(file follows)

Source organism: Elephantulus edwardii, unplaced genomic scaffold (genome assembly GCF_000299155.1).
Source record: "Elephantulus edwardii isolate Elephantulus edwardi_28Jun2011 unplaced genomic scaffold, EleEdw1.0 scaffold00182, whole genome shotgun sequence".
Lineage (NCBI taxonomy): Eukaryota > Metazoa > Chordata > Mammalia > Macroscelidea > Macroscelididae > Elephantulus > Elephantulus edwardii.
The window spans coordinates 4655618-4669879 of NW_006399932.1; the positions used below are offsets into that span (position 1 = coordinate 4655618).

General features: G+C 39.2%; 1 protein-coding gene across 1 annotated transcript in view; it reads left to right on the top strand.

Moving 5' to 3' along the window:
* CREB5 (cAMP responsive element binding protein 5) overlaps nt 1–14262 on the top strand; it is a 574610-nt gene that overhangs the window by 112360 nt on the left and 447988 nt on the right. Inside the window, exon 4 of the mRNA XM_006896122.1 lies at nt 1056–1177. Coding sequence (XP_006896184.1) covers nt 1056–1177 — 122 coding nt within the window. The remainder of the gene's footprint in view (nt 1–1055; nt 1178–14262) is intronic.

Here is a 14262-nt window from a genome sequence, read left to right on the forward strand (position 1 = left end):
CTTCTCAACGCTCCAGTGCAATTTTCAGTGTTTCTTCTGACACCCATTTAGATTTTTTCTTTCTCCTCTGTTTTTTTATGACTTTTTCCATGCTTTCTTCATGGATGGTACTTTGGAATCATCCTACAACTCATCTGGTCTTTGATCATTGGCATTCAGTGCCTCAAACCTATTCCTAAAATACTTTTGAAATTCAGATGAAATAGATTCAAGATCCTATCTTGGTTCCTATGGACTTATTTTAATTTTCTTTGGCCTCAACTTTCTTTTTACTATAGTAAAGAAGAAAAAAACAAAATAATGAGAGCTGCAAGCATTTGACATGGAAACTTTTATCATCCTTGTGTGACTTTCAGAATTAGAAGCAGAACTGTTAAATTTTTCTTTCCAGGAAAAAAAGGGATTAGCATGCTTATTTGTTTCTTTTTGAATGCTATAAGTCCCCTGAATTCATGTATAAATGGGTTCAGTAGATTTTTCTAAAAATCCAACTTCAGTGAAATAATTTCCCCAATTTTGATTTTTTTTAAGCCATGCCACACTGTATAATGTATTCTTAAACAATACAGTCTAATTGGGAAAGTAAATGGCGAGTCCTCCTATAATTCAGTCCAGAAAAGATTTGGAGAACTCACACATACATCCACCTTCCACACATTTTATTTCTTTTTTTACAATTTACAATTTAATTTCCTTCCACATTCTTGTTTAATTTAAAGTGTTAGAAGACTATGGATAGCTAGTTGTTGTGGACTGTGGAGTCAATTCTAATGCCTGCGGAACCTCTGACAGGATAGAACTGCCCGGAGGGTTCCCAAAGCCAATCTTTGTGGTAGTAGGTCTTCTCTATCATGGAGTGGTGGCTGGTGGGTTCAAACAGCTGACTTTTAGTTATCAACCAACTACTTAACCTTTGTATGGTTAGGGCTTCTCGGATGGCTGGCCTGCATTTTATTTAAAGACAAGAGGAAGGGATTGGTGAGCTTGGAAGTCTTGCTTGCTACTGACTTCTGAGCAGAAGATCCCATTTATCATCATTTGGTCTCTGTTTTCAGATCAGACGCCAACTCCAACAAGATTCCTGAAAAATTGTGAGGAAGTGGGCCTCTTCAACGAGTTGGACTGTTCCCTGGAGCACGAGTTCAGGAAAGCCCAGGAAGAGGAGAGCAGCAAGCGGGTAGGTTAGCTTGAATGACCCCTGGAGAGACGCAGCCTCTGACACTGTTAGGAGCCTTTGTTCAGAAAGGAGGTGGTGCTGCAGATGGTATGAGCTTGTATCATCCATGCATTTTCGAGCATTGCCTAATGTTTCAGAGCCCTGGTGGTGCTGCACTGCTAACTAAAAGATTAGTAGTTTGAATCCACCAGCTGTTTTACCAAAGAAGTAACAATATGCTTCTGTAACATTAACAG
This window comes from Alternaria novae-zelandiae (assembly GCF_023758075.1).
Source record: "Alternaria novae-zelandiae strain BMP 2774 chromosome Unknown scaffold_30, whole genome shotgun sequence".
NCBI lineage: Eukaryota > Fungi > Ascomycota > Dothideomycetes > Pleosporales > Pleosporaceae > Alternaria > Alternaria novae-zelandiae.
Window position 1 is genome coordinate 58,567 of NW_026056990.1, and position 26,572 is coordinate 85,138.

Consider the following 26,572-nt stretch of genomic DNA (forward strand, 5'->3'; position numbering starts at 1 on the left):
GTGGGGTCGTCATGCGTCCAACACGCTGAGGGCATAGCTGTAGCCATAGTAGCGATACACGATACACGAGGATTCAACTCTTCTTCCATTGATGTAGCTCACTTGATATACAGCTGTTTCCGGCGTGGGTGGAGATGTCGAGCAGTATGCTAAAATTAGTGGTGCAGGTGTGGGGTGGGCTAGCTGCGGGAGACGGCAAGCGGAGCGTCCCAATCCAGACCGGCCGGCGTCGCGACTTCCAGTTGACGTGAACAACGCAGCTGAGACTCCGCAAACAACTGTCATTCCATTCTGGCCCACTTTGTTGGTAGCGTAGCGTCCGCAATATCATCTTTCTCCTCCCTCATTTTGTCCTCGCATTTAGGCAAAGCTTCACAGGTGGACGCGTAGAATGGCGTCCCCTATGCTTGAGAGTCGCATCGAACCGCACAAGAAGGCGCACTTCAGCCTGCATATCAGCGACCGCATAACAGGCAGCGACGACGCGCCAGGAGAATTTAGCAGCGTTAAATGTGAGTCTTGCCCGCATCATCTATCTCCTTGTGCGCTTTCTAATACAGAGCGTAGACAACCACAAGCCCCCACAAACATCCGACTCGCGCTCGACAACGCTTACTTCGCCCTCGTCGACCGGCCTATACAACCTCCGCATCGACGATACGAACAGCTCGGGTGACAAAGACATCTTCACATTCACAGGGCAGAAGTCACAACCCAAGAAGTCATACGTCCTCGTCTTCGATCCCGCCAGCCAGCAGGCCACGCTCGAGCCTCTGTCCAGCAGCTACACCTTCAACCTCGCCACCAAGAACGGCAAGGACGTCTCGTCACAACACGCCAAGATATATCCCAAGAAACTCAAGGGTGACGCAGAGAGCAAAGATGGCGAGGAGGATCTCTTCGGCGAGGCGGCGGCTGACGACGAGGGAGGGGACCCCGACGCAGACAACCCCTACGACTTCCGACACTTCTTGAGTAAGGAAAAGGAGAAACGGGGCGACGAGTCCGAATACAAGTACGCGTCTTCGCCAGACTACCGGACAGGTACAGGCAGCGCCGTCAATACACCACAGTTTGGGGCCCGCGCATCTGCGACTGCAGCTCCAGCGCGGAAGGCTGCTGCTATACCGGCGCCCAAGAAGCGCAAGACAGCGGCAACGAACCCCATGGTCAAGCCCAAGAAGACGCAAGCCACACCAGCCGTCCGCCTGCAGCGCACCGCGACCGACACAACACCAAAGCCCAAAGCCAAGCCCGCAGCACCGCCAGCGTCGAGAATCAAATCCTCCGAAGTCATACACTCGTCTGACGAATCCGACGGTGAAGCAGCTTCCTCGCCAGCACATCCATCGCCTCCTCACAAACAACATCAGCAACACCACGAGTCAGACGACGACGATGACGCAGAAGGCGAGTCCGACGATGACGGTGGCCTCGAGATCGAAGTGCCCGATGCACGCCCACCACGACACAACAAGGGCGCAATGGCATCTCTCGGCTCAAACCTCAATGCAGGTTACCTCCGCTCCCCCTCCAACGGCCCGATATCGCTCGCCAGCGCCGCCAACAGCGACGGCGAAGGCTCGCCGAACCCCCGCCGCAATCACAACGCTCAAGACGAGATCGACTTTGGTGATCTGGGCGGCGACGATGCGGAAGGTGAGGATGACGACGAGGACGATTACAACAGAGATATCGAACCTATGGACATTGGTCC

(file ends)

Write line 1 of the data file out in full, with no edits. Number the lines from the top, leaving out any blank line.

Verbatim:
Source organism: Elephantulus edwardii, unplaced genomic scaffold (genome assembly GCF_000299155.1).